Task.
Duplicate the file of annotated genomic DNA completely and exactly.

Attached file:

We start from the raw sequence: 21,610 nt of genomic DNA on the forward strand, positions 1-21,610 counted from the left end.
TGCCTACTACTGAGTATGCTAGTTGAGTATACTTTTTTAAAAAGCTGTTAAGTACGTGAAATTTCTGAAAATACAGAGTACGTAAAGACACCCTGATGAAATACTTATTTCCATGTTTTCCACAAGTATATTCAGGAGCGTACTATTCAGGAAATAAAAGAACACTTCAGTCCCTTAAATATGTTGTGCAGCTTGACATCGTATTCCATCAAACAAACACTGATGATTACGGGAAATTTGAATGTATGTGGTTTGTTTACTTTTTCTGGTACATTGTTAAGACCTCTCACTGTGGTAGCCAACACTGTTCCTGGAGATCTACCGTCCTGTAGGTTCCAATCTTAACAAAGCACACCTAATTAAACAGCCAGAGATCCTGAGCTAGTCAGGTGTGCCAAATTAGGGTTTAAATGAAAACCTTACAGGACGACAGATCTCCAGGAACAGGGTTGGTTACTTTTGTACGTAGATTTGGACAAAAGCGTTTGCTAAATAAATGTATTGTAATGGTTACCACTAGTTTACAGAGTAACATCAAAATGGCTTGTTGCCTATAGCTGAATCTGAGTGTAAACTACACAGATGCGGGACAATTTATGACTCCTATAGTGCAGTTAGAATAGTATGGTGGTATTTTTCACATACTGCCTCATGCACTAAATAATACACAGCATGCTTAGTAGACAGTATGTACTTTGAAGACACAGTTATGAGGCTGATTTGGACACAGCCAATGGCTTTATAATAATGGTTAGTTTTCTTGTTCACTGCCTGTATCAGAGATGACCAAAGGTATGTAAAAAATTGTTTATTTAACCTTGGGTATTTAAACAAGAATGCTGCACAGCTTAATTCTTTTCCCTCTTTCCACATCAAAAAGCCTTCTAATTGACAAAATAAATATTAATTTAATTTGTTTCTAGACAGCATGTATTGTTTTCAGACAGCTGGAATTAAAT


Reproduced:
We start from the raw sequence: 21,610 nt of genomic DNA on the forward strand, positions 1-21,610 counted from the left end.
TGCCTACTACTGAGTATGCTAGTTGAGTATACTTTTTTAAAAAGCTGTTAAGTACGTGAAATTTCTGAAAATACAGAGTACGTAAAGACACCCTGATGAAATACTTATTTCCATGTTTTCCACAAGTATATTCAGGAGCGTACTATTCAGGAAATAAAAGAACACTTCAGTCCCTTAAATATGTTGTGCAGCTTGACATCGTATTCCATCAAACAAACACTGATGATTACGGGAAATTTGAATGTATGTGGTTTGTTTACTTTTTCTGGTACATTGTTAAGACCTCTCACTGTGGTAGCCAACACTGTTCCTGGAGATCTACCGTCCTGTAGGTTCCAATCTTAACAAAGCACACCTAATTAAACAGCCAGAGATCCTGAGCTAGTCAGGTGTGCCAAATTAGGGTTTAAATGAAAACCTTACAGGACGACAGATCTCCAGGAACAGGGTTGGTTACTTTTGTACGTAGATTTGGACAAAAGCGTTTGCTAAATAAATGTATTGTAATGGTTACCACTAGTTTACAGAGTAACATCAAAATGGCTTGTTGCCTATAGCTGAATCTGAGTGTAAACTACACAGATGCGGGACAATTTATGACTCCTATAGTGCAGTTAGAATAGTATGGTGGTATTTTTCACATACTGCCTCATGCACTAAATAATACACAGCATGCTTAGTAGACAGTATGTACTTTGAAGACACAGTTATGAGGCTGATTTGGACACAGCCAATGGCTTTATAATAATGGTTAGTTTTCTTGTTCACTGCCTGTATCAGAGATGACCAAAGGTATGTAAAAAATTGTTTATTTAACCTTGGGTATTTAAACAAGAATGCTGCACAGCTTAATTCTTTTCCCTCTTTCCACATCAAAAAGCCTTCTAATTGACAAAATAAATATTAATTTAATTTGTTTCTAGACAGCATGTATTGTTTTCAGACAGCTGGAATTAAAT